Humans are expert tool-makers, and as far back as 2.6 million years ago our stone age relatives were getting there too. That’s according to an analysis of 300 stone artefacts – including sharp-edged rock flakes and the rocks they have been chipped from, known as “cores” – published in the journal PNAS.
The new trove of artefacts was unearthed in Ethiopia’s Afar Basin, a region that rocketed to fame in 1974 when the 3.2-million-year-old remains of our ancient relative “Lucy” (Australopithecus afarensis) were discovered.
The new site – known as Bokol Dora 1 (BD 1) – lies just five kilometres away from the location of one of oldest fossil remains of our own genus, Homo, a lower jaw that is 2.8 million years old.
Stone artefacts are the best evidence available of the early cognitive abilities of prehistoric humans.
But discoveries in recent years show that other early hominins, lines that pre-dated the Homo lineage, got in on the act too. Primitive stone tools from the Lomekwi 3 site in Kenya, for instance, date to 3.3 million years ago.
Modern primates – chimpanzees and capuchin monkeys – are also known to fashion rudimentary tools.
But unlike the earlier Lomekwian tools, those from BD 1 show signs of systematic manufacture, says archaeologist David Braun from George Washington University in Washinton DC, US, who spearheaded the excavations and analysis with local archaeologists Niguss Baraki of Addis Ababa University, Blade Engda from the Ethiopian Authority for Research and Conservation of Cultural Heritage, and others.
Braun and his team compared the flakes and cores with stone artefacts from the Lomekwian site and younger locations in Africa.
He initially expected the tools to be intermediate between the older Lomekwian tools, and the more recent “Oldowan” tools used by Homo habilis. Instead, he found that they clearly belonged to the latter group.
“The material from 3.3 million years ago looks a lot more like the materials that we see even made by modern primates,” says Braun. He points to capuchin monkeys that “accidentally” make tools.
Lomekwian tools were made by bashing two rocks together to create flakes with sharp edges. The BD-1 tools were, too, but they show signs that whoever made them seemed to know what they were doing in a more repeatable way, says Braun.
“By 2.6 million years ago, they were beginning to understand the relationship between the folk physics of where to strike something, and how hard to hit it, and what angles to select,” he says.
The tool-makers were also aware that not all rocks were equal when it comes to fashioning a blade, however rudimentary.
By combing through ancient cobble beds from the same time and region, Braun and his team found that suitable rocks – predominantly rhyolite – were overrepresented in the tool sample.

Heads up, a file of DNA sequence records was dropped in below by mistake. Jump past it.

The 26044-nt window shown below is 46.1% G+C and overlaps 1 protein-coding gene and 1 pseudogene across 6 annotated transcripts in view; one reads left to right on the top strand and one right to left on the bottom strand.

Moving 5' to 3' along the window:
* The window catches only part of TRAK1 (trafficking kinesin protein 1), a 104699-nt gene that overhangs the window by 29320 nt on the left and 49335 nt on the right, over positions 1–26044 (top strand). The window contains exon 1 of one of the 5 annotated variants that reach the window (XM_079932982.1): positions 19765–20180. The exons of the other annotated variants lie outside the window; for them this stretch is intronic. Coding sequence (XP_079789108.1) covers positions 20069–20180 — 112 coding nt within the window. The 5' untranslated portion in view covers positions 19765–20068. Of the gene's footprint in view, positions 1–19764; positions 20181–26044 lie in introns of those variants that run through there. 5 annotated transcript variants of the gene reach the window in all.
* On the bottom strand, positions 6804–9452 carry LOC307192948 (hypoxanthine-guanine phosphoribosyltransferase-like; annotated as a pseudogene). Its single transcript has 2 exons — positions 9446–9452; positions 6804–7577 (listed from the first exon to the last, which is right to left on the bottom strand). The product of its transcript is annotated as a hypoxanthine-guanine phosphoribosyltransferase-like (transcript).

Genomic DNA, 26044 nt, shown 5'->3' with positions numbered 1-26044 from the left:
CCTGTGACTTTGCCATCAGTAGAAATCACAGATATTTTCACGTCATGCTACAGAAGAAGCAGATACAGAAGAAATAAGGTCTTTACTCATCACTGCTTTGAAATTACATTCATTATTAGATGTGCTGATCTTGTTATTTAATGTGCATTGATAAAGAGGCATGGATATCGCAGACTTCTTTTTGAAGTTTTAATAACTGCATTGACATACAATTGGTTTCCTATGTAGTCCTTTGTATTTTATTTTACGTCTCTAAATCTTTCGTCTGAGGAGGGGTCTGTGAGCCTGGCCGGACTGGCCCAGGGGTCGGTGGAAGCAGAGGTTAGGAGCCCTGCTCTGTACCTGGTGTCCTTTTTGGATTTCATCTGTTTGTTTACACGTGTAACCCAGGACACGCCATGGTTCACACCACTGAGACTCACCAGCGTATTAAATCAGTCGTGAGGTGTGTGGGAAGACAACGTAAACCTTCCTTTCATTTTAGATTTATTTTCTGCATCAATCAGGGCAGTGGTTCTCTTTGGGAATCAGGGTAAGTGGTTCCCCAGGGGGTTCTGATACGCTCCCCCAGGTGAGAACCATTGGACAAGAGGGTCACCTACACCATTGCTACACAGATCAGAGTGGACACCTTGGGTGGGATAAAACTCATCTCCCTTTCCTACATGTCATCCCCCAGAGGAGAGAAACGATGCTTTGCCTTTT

“They’re specifically selecting those rocks that they can make these tools out of, and even though other rocks are more abundant, they are not selecting those,” he says.
Archaeologist Mark Moore from the University of New England in Armidale, Australia, who was not involved in the study, commends the research.
“First-rate fieldwork and analysis like this is crucial for helping us understand what is one of the most important processes in the evolution of our species — the invention of technology,” he says.
The BD 1 tools mark a point where the technology is firmly embedded in the culture and continues to improve as time goes on, according to the analysis.
What happened prior to that is still up for debate. Because the tools are so distinct from the Lomekwian ones, Braun suspects that early hominins may have invented tool-making multiple times.
“We tend to think of these things as a sort of trajectory through time, but it is quite possible that there were lots of fits and starts of technology appearing and disappearing and then appearing and disappearing,” says Braun.
To really answer the question of whether the BD 1 tools – and later Oldowan artefacts – are improvements on Lomekwian tools, or an entirely independent invention, the intervening archaeological record will need to be filled.
“We really need more sites from that key period 3.3 million years ago, and from the nearly 700,000-year gap between Lomekwi 3 and BD 1,” says Moore. “Those sites may exist somewhere, and they hold a key missing part of this technological story.”
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Dyani Lewis is a freelance science journalist based in Melbourne, Australia.
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